5 Critical Steps for School Crisis Training

Posted on May 7, 2012


Recent events in Ohio and Oakland are tragic reminders that schools need to have comprehensive crisis response plans in place. That is why the National Education Association (NEA) and the National Education Association Health Information Network (NEA HIN) developed this easy-to-use crisis guide with essential, to-the-point advice for schools and districts. The NEA School Crisis Guide has resources on preparing for, reacting to, and responding to a crisis, whether it’s an act of violence or natural disaster. Here are 5 critical steps in school crisis training from NEA HIN’s School Crisis Guide: Help and Healing in a Time of Crisis.

  1. Form a school crisis response team that includes:
    • Principal
    • Assistant principal
    • Facility manager
    • Food service personnel
    • Front office professional
    • NEA building representative
    • School nurse or social worker
    • Mental health professional (e.g., counselor, social worker, psychologist)
    • Security officer
    • Technology specialist
    • Teachers as available and needed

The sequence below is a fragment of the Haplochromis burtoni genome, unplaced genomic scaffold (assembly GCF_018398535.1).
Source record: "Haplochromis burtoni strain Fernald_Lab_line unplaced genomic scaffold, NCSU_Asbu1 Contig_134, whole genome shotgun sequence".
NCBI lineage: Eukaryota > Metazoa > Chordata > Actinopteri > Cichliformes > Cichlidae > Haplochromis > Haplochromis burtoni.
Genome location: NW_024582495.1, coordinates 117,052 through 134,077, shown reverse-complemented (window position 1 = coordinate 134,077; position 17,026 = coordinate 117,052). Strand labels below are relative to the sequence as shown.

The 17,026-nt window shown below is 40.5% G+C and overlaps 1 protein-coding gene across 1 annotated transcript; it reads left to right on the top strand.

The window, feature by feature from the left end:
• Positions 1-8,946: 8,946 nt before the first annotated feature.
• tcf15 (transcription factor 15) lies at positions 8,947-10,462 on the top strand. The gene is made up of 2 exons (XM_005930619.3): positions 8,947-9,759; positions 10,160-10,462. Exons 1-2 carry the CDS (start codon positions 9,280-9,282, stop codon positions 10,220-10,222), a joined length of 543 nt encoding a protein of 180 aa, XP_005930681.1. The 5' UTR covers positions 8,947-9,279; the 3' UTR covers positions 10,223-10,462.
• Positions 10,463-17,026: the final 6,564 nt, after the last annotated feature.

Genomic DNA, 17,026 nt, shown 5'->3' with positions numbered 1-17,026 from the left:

• Liaison to district communication office
  2. Provide yearly training on the procedures outlined in the emergency preparedness and crisis response plan. (Be sure to include bus drivers and substitute teachers.) Identify in the plan who will provide training and what training is necessary so everyone understands his or her role in a crisis.
  3. Communicate components of the plan to parents and guardians, and other appropriate stakeholders. Public safety agencies should be provided with copies of each school’s and the district’s emergency preparedness and crisis response plan.
  4. Orient new staff to the plan. Make sure each classroom has a copy of step-by-step emergency response procedures. Arrange for substitute teachers to receive copies when they arrive at new schools.
  5. Regularly practice major aspects of the plan, such as lockdown and evacuation procedures, using tabletop exercises and actual drills with law enforcement officials, so everyone is confident in fulfilling their roles.